Did you see us at PIELC?

Last week, Sr. Attorney Jeff Hyman presented two panels at the Public Interest and Environmental Law Conference in Oregon. The two panels are described below. 

Complementary Legal Strategies for Public Trust Advocacy

Local battles over application of the core public trust doctrine to navigable waterbodies are still the front lines of public trust advocacy in several states. For example, the Indiana Supreme Court is just now deciding basic questions such as whether the state owns Indiana's shore of Lake Michigan below the Ordinary High Water Mark (OHWM), whether the public trust encumbers title to the shore and how the OHWM should be defined. In other localities, the public trust is being applied to national and global resources well beyond the core doctrine inherited from England. Most notable is the "atmospheric trust" litigation, as in the ongoing case of Juliana v. United States. Not only do the resources targeted by public trust litigation range from local the global, but the litigation strategies themselves range from local, to national, to global in scope. The panel will present a range of legal strategies for advocating and advancing the public trust doctrine and will discuss future directions for such advocacy.

Panelists: Jeffrey B. Hyman, Ph.D., J.D., Conservation Law Center; Mary Christina Wood, Philip H. Knight Professor University of Oregon School of Law; Nate Bellinger Staff Attorney, State Program Manager, Our Children's Trust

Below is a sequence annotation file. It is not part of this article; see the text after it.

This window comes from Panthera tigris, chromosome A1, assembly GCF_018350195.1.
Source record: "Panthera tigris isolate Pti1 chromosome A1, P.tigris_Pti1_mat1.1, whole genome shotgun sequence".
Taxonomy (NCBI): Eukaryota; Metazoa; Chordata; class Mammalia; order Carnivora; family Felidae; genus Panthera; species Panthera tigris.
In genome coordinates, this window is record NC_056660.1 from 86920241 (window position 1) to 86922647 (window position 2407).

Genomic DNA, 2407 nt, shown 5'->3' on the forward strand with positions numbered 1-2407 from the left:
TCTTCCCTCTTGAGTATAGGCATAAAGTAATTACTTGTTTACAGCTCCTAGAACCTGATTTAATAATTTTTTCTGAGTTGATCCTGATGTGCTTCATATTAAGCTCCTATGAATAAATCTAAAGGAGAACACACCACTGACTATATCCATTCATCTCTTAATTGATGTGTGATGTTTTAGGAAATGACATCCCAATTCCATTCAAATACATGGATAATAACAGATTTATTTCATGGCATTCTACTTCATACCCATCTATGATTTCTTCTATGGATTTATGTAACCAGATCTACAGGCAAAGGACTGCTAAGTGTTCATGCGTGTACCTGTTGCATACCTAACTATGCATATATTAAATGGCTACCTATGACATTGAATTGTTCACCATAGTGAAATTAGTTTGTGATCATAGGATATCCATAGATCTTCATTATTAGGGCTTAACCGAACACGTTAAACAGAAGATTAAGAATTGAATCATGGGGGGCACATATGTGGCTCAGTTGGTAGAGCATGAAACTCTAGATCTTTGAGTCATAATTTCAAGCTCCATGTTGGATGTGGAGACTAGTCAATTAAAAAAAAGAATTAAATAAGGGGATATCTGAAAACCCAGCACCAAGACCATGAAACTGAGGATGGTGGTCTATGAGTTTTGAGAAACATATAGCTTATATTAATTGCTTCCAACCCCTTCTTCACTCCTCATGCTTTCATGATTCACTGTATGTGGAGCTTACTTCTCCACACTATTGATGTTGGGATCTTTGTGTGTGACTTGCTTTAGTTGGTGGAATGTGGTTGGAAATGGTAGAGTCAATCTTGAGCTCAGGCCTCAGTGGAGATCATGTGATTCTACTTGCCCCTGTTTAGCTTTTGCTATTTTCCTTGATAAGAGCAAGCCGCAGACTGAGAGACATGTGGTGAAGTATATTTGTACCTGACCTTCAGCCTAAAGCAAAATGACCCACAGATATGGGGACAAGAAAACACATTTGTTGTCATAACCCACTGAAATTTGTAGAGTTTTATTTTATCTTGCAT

The Endangered Species Act, Wind Power, and Endangered Bats
The increase in wind power production in the United States has increased significantly in the past decade. While wind energy has many benefits, it can have negative impacts on endangered species, especially bats and birds. Hawaii currently has seven operational wind farms, with two more in the final stages of approval. Multiple future projects, both on-shore and off-shore, are under consideration. All Hawaiian wind farms and some mainland wind farms are expected to take bats protected under the U.S. Endangered Species Act (ESA). Ensuring that these projects effectively minimize and compensate for take is difficult. We discuss what the ESA expects and requires when take of listed bats occurs or is expected to occur, as well as discussing some of the problem areas for ensuring avoidance, compliance, and mitigation. We also discuss the need for fact-checking the science used to support proposed wind farms. Key topics will include take estimates, ensuring accuracy in monitoring/compliance, minimization efforts related to Low Wind Speed Curtailment, and how to mitigate for bat take.

Panelists: Jeffrey B. Hyman, Ph.D., J.D., Conservation Law Center; Loyal A. Mehrhoff, Ph.D., The Center for Biological Diversity; Maxx E. Phillips, Esq., Hawaii State Senate